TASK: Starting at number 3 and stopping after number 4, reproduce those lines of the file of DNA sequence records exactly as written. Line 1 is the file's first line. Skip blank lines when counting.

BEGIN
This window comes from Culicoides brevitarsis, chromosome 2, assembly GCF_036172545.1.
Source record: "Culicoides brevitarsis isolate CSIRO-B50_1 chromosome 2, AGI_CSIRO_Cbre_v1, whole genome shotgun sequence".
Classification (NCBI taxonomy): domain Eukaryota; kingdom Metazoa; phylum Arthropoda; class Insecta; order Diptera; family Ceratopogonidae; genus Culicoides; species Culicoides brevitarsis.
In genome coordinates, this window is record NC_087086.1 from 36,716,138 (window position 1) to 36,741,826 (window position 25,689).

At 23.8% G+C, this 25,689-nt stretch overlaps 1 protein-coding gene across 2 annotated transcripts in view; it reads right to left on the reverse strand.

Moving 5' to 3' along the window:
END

Classification (NCBI taxonomy): domain Eukaryota; kingdom Metazoa; phylum Arthropoda; class Insecta; order Diptera; family Ceratopogonidae; genus Culicoides; species Culicoides brevitarsis.
In genome coordinates, this window is record NC_087086.1 from 36,716,138 (window position 1) to 36,741,826 (window position 25,689).